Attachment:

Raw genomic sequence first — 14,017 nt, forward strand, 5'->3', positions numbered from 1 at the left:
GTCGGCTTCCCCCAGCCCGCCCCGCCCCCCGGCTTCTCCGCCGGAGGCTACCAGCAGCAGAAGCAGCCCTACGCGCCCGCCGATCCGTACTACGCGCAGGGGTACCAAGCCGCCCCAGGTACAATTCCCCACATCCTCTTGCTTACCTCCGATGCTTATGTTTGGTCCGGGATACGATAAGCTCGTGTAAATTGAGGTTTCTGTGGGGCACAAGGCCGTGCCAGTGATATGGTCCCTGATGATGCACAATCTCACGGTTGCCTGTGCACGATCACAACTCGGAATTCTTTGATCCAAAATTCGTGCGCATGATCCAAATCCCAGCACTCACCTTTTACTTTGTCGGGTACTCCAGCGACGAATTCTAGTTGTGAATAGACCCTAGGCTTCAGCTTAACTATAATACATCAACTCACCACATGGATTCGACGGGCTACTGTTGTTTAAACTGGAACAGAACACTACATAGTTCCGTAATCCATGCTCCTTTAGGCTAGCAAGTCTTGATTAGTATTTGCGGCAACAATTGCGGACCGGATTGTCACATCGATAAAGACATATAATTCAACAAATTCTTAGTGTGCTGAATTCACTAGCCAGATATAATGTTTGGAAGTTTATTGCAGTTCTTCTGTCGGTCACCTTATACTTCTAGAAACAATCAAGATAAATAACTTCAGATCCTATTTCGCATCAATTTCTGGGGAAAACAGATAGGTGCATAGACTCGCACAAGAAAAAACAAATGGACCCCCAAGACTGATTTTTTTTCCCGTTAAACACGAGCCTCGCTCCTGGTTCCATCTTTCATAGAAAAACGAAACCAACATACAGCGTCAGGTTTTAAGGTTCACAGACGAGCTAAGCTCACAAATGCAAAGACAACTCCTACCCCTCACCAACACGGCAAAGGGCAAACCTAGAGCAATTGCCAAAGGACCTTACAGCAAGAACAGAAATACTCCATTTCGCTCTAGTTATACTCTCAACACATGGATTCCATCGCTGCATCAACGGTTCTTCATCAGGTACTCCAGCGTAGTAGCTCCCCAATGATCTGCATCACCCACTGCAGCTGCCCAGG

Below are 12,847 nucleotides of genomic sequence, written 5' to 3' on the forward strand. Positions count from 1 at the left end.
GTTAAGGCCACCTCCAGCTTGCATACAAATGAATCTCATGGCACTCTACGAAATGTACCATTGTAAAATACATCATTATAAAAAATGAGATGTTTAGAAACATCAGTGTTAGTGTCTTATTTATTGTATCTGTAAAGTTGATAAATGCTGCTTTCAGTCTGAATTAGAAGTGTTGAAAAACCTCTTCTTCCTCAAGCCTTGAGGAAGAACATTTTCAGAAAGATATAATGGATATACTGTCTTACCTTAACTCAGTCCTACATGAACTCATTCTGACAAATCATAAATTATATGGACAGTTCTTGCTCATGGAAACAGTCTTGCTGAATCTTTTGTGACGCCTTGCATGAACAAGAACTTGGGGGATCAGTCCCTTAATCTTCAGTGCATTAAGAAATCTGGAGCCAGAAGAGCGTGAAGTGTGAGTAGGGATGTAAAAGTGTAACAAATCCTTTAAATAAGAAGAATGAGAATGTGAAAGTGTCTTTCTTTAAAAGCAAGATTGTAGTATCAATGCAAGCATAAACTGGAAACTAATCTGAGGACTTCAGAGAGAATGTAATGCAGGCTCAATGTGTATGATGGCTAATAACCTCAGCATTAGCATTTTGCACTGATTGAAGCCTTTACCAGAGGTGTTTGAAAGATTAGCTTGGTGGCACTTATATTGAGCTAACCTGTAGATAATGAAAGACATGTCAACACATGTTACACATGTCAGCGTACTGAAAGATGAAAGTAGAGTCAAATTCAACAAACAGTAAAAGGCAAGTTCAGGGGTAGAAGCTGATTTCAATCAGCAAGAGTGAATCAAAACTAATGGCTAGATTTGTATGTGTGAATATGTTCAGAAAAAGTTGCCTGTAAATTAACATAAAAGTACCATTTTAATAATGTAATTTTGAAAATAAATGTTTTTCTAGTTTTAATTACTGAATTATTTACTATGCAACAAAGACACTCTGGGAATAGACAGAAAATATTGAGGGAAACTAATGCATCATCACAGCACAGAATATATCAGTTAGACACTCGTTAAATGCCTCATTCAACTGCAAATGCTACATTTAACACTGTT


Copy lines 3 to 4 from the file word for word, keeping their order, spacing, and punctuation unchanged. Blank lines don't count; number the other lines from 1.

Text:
Below are 12,847 nucleotides of genomic sequence, written 5' to 3' on the forward strand. Positions count from 1 at the left end.
GTTAAGGCCACCTCCAGCTTGCATACAAATGAATCTCATGGCACTCTACGAAATGTACCATTGTAAAATACATCATTATAAAAAATGAGATGTTTAGAAACATCAGTGTTAGTGTCTTATTTATTGTATCTGTAAAGTTGATAAATGCTGCTTTCAGTCTGAATTAGAAGTGTTGAAAAACCTCTTCTTCCTCAAGCCTTGAGGAAGAACATTTTCAGAAAGATATAATGGATATACTGTCTTACCTTAACTCAGTCCTACATGAACTCATTCTGACAAATCATAAATTATATGGACAGTTCTTGCTCATGGAAACAGTCTTGCTGAATCTTTTGTGACGCCTTGCATGAACAAGAACTTGGGGGATCAGTCCCTTAATCTTCAGTGCATTAAGAAATCTGGAGCCAGAAGAGCGTGAAGTGTGAGTAGGGATGTAAAAGTGTAACAAATCCTTTAAATAAGAAGAATGAGAATGTGAAAGTGTCTTTCTTTAAAAGCAAGATTGTAGTATCAATGCAAGCATAAACTGGAAACTAATCTGAGGACTTCAGAGAGAATGTAATGCAGGCTCAATGTGTATGATGGCTAATAACCTCAGCATTAGCATTTTGCACTGATTGAAGCCTTTACCAGAGGTGTTTGAAAGATTAGCTTGGTGGCACTTATATTGAGCTAACCTGTAGATAATGAAAGACATGTCAACACATGTTACACATGTCAGCGTACTGAAAGATGAAAGTAGAGTCAAATTCAACAAACAGTAAAAGGCAAGTTCAGGGGTAGAAGCTGATTTCAATCAGCAAGAGTGAATCAAAACTAATGGCTAGATTTGTATGTGTGAATATGTTCAGAAAAAGTTGCCTGTAAATTAACATAAAAGTACCATTTTAATAATGTAATTTTGAAAATAAATGTTTTTCTAGTTTTAATTACTGAATTATTTACTATGCAACAAAGACACTCTGGGAATAGACAGAAAATATTGAGGGAAACTAATGCATCATCACAGCACAGAATATATCAGTTAGACACTCGTTAAATGCCTCATTCAACTGCAAATGCTACATTTAACACTGTT